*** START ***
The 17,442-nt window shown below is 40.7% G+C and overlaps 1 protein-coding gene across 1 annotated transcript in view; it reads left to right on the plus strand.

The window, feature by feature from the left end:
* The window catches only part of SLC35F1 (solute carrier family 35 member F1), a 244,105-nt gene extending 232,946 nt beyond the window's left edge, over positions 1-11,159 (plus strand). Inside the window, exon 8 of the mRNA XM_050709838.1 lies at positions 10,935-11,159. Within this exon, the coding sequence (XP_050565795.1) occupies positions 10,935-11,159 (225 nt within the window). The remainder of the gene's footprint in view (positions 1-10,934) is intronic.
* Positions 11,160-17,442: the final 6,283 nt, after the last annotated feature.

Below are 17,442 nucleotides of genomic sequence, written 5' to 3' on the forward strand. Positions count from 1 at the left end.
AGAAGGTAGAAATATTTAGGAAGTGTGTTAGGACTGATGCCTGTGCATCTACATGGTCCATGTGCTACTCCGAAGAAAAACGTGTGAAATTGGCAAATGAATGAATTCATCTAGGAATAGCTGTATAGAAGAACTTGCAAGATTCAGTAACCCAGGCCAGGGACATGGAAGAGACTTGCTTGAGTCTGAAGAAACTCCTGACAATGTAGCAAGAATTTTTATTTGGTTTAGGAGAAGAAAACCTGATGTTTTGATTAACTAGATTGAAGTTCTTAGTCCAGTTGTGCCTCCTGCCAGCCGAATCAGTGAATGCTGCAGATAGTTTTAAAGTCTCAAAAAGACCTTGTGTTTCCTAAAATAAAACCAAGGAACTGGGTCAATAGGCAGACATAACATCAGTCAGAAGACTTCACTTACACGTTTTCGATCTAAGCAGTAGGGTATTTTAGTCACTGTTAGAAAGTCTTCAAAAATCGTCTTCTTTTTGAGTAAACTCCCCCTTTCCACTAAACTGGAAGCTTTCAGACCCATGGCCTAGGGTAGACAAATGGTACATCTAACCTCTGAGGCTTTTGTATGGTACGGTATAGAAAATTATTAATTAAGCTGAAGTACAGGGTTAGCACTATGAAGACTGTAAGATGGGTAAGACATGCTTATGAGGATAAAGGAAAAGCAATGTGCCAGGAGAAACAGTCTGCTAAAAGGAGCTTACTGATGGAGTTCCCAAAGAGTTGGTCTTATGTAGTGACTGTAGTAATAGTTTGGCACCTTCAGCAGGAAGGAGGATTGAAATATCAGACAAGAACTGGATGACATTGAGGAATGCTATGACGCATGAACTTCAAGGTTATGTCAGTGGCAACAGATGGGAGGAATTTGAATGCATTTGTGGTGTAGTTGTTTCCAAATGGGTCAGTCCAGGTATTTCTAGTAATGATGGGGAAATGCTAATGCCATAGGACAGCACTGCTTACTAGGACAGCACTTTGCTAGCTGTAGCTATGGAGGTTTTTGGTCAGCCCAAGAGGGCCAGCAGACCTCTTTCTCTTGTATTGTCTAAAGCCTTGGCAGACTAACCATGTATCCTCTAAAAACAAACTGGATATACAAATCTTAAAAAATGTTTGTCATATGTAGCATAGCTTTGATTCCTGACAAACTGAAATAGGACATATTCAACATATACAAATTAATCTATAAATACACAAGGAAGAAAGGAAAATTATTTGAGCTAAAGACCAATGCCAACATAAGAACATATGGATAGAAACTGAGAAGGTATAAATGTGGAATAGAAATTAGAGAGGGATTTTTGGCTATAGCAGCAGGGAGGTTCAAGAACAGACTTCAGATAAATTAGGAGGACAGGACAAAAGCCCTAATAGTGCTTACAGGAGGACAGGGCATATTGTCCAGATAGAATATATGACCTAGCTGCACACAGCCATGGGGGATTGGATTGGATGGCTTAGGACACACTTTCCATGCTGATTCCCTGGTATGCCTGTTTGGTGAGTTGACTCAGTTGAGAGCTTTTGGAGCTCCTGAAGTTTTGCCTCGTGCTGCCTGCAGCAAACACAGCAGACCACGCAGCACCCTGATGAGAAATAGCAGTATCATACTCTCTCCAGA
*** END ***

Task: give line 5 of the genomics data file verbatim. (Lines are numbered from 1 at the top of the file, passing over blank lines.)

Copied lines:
Below are 17,442 nucleotides of genomic sequence, written 5' to 3' on the forward strand. Positions count from 1 at the left end.